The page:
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Update on Mariam

This is Mariam's second Kiva loan. With the first loan amount, she purchased calves and expanded her agribusiness. Mariam is still working hard on family owned agricultural land, harvesting products and using them for local trading. Her family has enlarged, so now Mariam has two grandsons and it is clear the family needs have increased.

With the newly requested money she plans to start a trading business, particularly to open a toy shop in a rented place. Mariam will purchase products in the capital where a wider market is located and will then sell the products at increased prices in her region. She is a very enthusiastic and hardworking person with a great desire to ensure a better lifestyle for her family. This credit will be a great support for her. Mariam is very thankful to Kiva lenders for giving her a chance to develop her businesses.

Previous Loan Details

Mariam is from a small village in South Georgia. She is 49 years old, married and lives with her family: her husband, Amiran, two adult sons (24 and 22 years old) and a daughter-in-law. Mariam’s sons work as sawyers in a local sawmill. Mariam and Amiran lead the agricultural business of the famil... More from Mariam's previous loan »

Additional Information

More information about this loan

This loan is part of Credo's startup loan program targeting particularly vulnerable clients who live at the subsistence level and have been unable to obtain credit due to lack of income from an existing business. This program offers them a longer repayment term and an annual interest rate that is 5% lower than the standard interest rate. By funding this loan, you are supporting a program that gives borrowers a second chance to start and grow small businesses. This has the potential to alleviate the effects of poverty, significantly improving borrowers' incomes and their families' quality of life. Learn more about Credo's startup loan program on the Kiva Blog.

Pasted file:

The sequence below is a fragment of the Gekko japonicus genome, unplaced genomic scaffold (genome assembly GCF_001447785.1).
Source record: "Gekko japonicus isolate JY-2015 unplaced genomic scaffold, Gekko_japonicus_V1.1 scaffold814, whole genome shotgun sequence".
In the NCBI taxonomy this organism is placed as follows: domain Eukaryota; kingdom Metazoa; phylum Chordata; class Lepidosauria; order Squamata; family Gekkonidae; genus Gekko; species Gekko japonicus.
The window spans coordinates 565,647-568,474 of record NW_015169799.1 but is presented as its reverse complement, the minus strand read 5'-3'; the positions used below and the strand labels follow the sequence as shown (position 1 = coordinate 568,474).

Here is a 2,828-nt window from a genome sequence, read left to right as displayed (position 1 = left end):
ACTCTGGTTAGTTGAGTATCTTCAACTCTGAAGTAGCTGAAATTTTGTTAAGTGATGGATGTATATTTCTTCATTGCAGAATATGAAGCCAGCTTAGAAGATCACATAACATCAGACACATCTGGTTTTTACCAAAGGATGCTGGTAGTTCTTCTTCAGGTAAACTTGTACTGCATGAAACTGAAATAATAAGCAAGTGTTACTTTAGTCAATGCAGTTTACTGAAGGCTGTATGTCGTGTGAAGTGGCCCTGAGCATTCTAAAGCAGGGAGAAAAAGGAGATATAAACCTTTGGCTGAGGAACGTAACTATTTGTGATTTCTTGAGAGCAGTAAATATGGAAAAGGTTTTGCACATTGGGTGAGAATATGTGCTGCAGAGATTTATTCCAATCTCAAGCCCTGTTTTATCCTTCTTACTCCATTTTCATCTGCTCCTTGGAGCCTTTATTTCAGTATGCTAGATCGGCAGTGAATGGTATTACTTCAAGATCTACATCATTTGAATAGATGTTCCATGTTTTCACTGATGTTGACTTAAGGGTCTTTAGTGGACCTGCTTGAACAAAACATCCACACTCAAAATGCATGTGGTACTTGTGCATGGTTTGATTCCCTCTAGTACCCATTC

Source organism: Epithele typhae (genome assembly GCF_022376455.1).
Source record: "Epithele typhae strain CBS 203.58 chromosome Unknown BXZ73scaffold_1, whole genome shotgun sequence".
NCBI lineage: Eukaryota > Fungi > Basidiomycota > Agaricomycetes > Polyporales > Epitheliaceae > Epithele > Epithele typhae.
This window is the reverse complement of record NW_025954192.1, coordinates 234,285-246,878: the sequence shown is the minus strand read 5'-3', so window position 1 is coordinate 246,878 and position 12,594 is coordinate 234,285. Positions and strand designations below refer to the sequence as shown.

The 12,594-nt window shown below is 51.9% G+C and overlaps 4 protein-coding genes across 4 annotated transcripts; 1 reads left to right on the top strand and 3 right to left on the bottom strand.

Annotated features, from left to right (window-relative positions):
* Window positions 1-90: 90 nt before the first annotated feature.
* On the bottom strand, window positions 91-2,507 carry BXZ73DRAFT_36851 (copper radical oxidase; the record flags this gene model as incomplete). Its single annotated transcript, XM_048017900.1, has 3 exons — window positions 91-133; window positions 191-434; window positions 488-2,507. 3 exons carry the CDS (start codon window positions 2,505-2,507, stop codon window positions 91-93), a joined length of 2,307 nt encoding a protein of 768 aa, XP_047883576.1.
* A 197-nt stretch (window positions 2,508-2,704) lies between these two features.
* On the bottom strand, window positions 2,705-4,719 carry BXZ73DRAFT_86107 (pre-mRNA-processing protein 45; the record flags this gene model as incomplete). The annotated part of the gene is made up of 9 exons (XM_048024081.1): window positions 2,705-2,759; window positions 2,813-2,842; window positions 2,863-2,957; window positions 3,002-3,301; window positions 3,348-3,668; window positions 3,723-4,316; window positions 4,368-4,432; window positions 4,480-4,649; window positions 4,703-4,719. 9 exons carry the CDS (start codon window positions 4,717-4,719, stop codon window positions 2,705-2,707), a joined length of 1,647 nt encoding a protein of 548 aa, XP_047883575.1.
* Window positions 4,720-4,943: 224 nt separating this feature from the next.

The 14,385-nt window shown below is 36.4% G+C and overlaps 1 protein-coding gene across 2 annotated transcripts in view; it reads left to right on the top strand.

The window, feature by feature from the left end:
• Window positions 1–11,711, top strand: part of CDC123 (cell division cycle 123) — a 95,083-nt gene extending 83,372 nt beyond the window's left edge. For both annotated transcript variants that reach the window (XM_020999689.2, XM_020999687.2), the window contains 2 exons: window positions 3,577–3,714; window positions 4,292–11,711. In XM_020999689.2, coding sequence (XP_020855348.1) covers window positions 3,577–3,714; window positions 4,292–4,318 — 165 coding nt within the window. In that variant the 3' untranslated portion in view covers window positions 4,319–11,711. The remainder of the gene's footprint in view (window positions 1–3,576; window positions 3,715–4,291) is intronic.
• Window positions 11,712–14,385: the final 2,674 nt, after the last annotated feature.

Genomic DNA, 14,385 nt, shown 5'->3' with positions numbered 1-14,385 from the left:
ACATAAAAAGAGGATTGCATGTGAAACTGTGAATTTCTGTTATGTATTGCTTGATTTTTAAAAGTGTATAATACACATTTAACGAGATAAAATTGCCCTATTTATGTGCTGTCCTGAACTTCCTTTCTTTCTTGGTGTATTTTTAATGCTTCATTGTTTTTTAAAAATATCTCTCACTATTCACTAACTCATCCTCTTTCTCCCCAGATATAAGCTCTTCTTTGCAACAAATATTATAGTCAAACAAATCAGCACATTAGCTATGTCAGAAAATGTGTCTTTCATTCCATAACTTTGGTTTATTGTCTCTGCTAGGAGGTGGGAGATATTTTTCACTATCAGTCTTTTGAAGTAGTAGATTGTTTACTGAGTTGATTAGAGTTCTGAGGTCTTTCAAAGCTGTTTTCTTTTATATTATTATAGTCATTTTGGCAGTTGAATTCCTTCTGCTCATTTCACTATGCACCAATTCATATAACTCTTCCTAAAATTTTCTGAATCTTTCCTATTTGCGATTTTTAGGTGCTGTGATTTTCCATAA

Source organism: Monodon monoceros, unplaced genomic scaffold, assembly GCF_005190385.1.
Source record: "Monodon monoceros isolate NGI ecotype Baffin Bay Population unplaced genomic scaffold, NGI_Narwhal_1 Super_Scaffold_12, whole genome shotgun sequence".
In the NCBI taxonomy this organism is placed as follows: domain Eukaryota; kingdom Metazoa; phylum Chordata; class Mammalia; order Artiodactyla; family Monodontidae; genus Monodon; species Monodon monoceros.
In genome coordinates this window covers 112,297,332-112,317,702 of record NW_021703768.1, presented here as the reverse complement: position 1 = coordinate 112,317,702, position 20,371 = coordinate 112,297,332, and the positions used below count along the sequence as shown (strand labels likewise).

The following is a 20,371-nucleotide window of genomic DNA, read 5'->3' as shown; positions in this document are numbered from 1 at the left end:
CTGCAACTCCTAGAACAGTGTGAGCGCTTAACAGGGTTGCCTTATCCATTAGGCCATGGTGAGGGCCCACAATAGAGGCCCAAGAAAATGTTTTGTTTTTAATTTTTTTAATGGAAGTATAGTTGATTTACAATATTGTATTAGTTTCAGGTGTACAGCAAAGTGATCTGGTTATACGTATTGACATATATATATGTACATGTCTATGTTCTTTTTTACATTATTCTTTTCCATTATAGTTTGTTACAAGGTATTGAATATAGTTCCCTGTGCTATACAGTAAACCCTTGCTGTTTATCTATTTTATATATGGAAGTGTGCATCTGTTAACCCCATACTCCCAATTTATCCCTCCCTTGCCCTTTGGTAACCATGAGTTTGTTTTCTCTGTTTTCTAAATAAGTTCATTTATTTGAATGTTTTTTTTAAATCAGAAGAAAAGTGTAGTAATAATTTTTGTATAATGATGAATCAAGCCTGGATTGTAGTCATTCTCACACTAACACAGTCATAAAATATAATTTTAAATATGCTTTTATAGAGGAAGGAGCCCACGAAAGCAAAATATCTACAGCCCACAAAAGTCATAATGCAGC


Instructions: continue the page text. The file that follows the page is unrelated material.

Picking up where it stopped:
About LLC Micro Finance Organization Credo

LLC Credo (Credo) is a microfinance organization in Georgia that provides sustainable credit services to alleviate poverty in rural areas, including business loans, agriculture loans, household loans, crop insurance and more. Kiva lenders’ funds are used to help the organization expand its outreach to even more entrepreneurs, farmers and households in remote areas.

Concurrent and Successive Loans

Our Field Partners often work with borrowers over a series of loans as the borrowers build credit, take out bigger loans, and expand their businesses. In order to make it easier for our Field Partners to post loans for borrowers who have been listed on Kiva before, we allow them to post successive and concurrent loans for their Kiva borrowers. This means that our Field Partners are able to post a borrower's second, third, etc., loan on Kiva without having to re-enter all of the borrower's information.

This borrower has been listed on Kiva before, so you'll see an updated loan description, as well as excerpts of the original descriptions from earlier loans. Most borrowers take out loans consecutively, meaning that they receive a second loan after having repaid the first. However, sometimes our Field Partners give out concurrent loans, allowing borrowers to take out one primary loan and a secondary "add-on" loan along with it. These "add-on" loans are typically smaller than the borrower's primary loan and serve a different purpose. Because Field Partners can now post loans as successive and concurrent loans, you will be able to track borrower progress over time and see the various ways a borrower is working with our Field Partners through funds from Kiva’s lenders.


About Georgia

  • $6,100
    Average annual income
  • 41
    View loans »
    Georgia Loans Fundraising
  • $7,896,375
    Funds lent in using Kiva
  • 1.8
    Georgia Lari (GEL) = $1 USD
Paying Back - Currency Exchange Loss

This loan has been fully funded!

A loan of $2,850 helped Mariam to open a toy shop.
59% repaid
Repayment Term
26 months (Additional Information)
Repayment Schedule
Apr 16, 2014
Apr 29, 2014
Currency Exchange Loss: